5. Conclusion

The prevalence of intestinal parasites in cat from China was higher than in most cat population worldwide, especially Toxocara cati, Isospora felis, Isospora rivolta, and Paragonimus. The cat fecal information may represent a potential zoonotic risk of Toxocara cati, hookworm, and Paragonimus for human. Treatment and care should control these intestinal parasites in China. Risk groups like children and immunocompromised individuals should take special care during contact with cats. This study provided relevant basic data for veterinaries to develop strategies for treatment and control of parasites and for public health authorities concerned with monitoring the zoonotic potential of infections in cats.

Conflict of Interests

The authors declare that there is no conflict of interests regarding the publication of this paper.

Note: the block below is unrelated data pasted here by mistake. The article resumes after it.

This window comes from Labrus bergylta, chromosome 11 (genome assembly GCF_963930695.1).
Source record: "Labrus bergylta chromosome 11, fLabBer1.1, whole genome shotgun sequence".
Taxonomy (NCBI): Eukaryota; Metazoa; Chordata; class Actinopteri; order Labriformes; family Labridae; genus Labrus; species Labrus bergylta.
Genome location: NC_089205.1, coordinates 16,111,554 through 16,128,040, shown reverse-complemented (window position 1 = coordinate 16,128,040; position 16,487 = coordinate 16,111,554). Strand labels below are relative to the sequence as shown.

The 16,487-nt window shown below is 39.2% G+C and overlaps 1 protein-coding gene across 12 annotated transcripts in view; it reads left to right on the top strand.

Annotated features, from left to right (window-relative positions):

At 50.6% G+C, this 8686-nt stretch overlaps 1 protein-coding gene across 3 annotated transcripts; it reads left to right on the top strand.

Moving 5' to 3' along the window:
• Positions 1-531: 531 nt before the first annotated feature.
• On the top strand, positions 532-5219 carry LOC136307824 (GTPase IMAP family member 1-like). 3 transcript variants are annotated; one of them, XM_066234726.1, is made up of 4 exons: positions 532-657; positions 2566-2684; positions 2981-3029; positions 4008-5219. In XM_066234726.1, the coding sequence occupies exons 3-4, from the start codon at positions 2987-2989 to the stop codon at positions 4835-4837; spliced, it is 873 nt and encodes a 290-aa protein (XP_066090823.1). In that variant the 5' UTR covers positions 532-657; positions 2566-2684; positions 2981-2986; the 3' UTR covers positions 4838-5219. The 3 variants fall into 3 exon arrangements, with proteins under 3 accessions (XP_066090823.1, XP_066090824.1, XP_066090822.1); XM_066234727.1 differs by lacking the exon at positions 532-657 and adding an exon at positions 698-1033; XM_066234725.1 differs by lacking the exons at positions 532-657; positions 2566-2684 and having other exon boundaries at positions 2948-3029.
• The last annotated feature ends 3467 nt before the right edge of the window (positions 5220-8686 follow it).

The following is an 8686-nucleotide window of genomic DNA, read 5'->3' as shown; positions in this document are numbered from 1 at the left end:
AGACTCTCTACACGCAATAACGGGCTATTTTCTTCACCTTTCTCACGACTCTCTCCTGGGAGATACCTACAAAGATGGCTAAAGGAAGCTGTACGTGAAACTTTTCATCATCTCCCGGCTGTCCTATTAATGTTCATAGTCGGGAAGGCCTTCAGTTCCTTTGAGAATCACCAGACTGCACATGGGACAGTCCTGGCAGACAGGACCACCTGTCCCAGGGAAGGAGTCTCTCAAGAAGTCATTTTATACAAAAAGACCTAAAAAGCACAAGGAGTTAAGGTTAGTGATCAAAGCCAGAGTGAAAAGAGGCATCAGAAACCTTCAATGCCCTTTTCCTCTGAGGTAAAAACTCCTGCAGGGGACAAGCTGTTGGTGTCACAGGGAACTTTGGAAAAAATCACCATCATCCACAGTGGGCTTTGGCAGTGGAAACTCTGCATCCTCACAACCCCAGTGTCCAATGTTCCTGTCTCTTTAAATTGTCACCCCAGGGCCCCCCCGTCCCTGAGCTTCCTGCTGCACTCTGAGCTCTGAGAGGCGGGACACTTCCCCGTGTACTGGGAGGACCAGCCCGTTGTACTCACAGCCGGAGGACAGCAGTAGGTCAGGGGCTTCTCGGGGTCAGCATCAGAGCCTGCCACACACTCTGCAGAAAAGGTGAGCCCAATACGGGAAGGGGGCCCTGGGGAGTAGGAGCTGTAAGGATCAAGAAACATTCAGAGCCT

Acknowledgments

This research project was financed by the Natural Science Foundation of China (30800812). The authors would like to acknowledge QiongFang Zhang, JingJing Kang, YangGuang Kong, WenJie Zhao, XiaoYing Fu, LiKui Huang, and YongJie Feng for collecting samples. The authors also would like to acknowledge JP Dubey for kind suggestions.

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Copyright © 2015 Yurong Yang and Hongde Liang. This is an open access article distributed under the Creative Commons Attribution License, which permits unrestricted use, distribution, and reproduction in any medium, provided the original work is properly cited.